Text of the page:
Bharat Biotech awaits booster dose nod for intranasal vaccine iNCOVACC


Bharat Biotech’s intranasal iNCOVACC has got the Indian regulator’s approval, but there is still some way before one can actually take it.

With almost all the eligible population having taken at least a single shot of a Covid-19 vaccine, the company has no potential market for iNCOVACC as a primary two-dose regimen. The company is waiting for approval for administering the as a booster shot after Covishield and Covaxin.

Krishna Ella, chairman and managing director of Bharat Biotech, admitted there was hardly any demand. “Despite the lack of demand for Covid-19 vaccines, we continued product development in intra-nasal vaccines to ensure that we are well prepared with platform technologies for future infectious diseases.”

The company has done clinical trials for the used as a heterologous booster dose after Covishield and Covaxin — and has submitted the same to the Drugs Controller General of India (DCGI). Heterologous boosting refers to using a booster dose which is different from the vaccine used for primary dosing.

did not comment on its plans to make this vaccine available for young children. Being needle-free, this is likely to be popular among children below 12 years, which is also an untapped category at the moment.

Two separate and simultaneous clinical trials were conducted to evaluate the intranasal vaccine: as a primary dose (2-dose regimen), and a heterologous booster dose for subjects who had already received two doses of the two commonly administered Covid vaccines in India — Covishield and Covaxin.

The Hyderabad-based company has established large manufacturing capabilities at multiple sites across India — Gujarat, Karnataka, Maharashtra, and Telangana, the company said.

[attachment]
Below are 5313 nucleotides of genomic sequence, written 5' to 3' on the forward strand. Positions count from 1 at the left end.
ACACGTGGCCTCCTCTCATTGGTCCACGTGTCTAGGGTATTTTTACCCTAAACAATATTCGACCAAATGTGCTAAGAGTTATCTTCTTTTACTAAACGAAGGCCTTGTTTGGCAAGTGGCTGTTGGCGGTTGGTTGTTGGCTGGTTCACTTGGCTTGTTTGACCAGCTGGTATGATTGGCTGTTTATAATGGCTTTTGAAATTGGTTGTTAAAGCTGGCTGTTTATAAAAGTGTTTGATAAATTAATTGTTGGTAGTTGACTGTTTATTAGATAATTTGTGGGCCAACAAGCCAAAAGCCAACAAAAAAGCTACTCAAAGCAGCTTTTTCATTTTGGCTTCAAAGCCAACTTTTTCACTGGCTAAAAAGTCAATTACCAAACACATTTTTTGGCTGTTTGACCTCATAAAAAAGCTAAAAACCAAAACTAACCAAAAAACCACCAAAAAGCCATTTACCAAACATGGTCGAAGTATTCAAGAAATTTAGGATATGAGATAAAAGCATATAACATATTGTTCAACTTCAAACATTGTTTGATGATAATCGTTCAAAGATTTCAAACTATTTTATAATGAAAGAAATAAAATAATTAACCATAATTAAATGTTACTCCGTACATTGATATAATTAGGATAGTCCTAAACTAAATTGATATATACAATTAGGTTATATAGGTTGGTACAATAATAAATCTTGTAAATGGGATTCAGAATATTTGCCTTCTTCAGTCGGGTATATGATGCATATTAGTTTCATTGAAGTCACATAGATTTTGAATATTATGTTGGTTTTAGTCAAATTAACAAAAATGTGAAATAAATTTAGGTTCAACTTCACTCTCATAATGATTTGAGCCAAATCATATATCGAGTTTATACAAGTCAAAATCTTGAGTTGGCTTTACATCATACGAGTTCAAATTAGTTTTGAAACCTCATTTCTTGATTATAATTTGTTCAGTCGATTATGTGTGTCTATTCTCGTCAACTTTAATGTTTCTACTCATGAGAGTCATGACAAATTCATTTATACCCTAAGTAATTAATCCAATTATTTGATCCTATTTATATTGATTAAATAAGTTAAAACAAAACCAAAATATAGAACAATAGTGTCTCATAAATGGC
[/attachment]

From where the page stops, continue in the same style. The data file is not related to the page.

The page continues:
Experts, however, felt that it was not yet clear how many doses of the intranasal vaccine as a primary dosing would generate long-term immunity.

Jacob John, senior virologist and former head of the departments of clinical virology and microbiology at Christian Medical College (CMC), Vellore, told Business Standard that he was not sure if the intranasal vaccine by itself would be a good idea as a primary dosing for long-term immunity.

He said the reason why there’s a need for annual booster doses of the flu shot was to keep the antibody levels high for this highly mutating virus. “When we take an annual booster, then there are some spillover antibodies in the nasal mucosa, which may help to fight the virus. Flu has an incubation period of 1.5 days, and our immune system takes 5-6 days to mount an attack by launching antibodies,” John explains, adding that this Covid19 nasal vaccine too will be required to be taken periodically.

“We have to see what is the interval at which this would be required to be taken. It could be one year or two years or a gap of five years,” John said.

Meanwhile, intranasal or mucosal vaccines are the future of Covid-19 vaccination. Already 100 projects are in various stages of development across the world for mucosal (nose and mouth) vaccines. Around 20 of these projects have also reached the human trial phase. (see chart)

“Nasal vaccine works by suppressing the broad immune response of the virus in nasal cavity by neutralising IgG antibodies suppressing mucosal IgA antibodies and T cell response. By doing so it decreases the chances of spread of this infection to other people which is the major challenge and the major cause of the pandemic that has happened due to Covid-19 virus,” said Rahul Sharma, additional director (pulmonology), Fortis Hospital, Noida.


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